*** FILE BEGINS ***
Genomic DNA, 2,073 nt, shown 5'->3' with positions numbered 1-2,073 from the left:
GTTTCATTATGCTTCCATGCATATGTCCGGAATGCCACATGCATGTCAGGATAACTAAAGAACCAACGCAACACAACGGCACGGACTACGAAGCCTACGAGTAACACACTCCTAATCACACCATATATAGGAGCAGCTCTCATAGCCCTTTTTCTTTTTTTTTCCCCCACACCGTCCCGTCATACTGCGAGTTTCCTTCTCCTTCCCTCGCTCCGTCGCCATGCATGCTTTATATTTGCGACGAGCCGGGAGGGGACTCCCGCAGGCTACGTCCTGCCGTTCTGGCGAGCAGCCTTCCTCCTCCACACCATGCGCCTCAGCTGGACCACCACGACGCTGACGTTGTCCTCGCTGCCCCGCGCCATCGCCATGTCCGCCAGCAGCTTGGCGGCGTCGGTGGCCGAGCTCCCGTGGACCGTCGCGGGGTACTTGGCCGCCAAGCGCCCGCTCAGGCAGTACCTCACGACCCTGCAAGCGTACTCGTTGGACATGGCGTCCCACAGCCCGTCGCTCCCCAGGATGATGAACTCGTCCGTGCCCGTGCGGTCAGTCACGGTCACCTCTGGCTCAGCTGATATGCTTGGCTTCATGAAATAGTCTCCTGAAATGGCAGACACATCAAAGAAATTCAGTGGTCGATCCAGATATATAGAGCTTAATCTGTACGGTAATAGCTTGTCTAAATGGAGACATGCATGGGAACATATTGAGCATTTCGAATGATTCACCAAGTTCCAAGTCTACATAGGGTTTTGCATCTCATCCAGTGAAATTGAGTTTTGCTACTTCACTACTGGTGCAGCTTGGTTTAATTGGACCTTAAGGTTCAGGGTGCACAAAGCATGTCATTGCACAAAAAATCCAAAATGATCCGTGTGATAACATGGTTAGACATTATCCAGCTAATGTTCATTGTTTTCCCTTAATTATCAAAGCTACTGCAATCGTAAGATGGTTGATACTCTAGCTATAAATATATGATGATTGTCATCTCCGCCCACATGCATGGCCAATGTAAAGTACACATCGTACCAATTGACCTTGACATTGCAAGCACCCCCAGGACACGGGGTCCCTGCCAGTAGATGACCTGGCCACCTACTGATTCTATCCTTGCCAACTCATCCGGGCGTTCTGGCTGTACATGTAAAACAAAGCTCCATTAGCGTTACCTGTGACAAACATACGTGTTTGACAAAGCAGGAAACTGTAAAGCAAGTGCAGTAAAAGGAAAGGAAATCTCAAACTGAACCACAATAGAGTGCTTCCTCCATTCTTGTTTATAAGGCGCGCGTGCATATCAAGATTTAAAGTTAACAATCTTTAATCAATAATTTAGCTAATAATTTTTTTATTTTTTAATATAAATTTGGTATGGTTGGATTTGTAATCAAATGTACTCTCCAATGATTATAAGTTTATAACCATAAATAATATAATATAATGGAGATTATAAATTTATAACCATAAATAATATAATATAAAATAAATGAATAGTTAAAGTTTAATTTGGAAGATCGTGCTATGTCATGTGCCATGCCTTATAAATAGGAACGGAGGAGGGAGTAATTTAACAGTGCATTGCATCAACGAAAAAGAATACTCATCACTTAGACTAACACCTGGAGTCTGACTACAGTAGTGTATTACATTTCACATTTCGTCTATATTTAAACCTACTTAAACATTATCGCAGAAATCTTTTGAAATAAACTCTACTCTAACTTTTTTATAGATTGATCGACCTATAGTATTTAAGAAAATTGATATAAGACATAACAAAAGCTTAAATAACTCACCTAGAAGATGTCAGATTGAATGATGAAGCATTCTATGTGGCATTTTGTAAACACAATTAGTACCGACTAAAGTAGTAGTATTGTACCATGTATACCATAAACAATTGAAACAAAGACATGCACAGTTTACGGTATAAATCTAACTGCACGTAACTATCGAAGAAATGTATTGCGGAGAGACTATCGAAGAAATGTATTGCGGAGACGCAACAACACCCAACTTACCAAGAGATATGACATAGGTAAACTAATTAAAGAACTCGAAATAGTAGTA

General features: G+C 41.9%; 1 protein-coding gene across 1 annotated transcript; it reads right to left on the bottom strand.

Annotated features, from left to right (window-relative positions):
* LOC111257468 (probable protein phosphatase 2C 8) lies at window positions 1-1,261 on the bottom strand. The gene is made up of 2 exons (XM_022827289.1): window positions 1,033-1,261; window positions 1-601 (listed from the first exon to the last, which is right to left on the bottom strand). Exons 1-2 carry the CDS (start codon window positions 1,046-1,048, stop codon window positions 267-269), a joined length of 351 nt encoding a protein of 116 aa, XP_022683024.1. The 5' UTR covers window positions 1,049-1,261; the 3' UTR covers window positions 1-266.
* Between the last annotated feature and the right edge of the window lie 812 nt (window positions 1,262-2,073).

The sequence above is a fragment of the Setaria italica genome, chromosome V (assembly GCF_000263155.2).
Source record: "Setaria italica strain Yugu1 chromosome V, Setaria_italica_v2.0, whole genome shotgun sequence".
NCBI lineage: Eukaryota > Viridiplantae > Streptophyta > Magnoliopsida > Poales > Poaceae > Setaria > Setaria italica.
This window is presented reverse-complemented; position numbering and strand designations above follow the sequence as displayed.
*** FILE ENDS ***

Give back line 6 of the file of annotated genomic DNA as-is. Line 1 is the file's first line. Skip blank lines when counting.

* Between the last annotated feature and the right edge of the window lie 812 nt (window positions 1,262-2,073).